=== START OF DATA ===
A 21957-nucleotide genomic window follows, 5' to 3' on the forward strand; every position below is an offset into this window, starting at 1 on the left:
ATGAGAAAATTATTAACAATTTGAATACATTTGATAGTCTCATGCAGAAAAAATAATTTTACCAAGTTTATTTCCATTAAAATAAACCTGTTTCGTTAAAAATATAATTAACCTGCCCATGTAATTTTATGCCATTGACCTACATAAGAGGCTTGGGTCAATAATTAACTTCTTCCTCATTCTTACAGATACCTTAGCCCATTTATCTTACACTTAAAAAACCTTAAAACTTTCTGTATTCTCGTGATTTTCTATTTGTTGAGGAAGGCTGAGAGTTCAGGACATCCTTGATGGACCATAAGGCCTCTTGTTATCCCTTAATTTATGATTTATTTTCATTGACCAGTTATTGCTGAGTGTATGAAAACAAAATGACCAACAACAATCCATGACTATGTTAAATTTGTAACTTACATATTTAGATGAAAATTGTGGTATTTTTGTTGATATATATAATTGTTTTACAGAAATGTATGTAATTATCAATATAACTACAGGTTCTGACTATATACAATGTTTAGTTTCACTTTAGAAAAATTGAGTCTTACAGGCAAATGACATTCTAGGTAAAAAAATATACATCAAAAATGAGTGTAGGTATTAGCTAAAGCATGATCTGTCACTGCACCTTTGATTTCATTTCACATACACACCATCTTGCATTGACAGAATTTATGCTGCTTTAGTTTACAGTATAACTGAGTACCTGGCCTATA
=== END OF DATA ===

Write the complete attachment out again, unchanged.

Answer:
A 21957-nucleotide genomic window follows, 5' to 3' on the forward strand; every position below is an offset into this window, starting at 1 on the left:
ATGAGAAAATTATTAACAATTTGAATACATTTGATAGTCTCATGCAGAAAAAATAATTTTACCAAGTTTATTTCCATTAAAATAAACCTGTTTCGTTAAAAATATAATTAACCTGCCCATGTAATTTTATGCCATTGACCTACATAAGAGGCTTGGGTCAATAATTAACTTCTTCCTCATTCTTACAGATACCTTAGCCCATTTATCTTACACTTAAAAAACCTTAAAACTTTCTGTATTCTCGTGATTTTCTATTTGTTGAGGAAGGCTGAGAGTTCAGGACATCCTTGATGGACCATAAGGCCTCTTGTTATCCCTTAATTTATGATTTATTTTCATTGACCAGTTATTGCTGAGTGTATGAAAACAAAATGACCAACAACAATCCATGACTATGTTAAATTTGTAACTTACATATTTAGATGAAAATTGTGGTATTTTTGTTGATATATATAATTGTTTTACAGAAATGTATGTAATTATCAATATAACTACAGGTTCTGACTATATACAATGTTTAGTTTCACTTTAGAAAAATTGAGTCTTACAGGCAAATGACATTCTAGGTAAAAAAATATACATCAAAAATGAGTGTAGGTATTAGCTAAAGCATGATCTGTCACTGCACCTTTGATTTCATTTCACATACACACCATCTTGCATTGACAGAATTTATGCTGCTTTAGTTTACAGTATAACTGAGTACCTGGCCTATA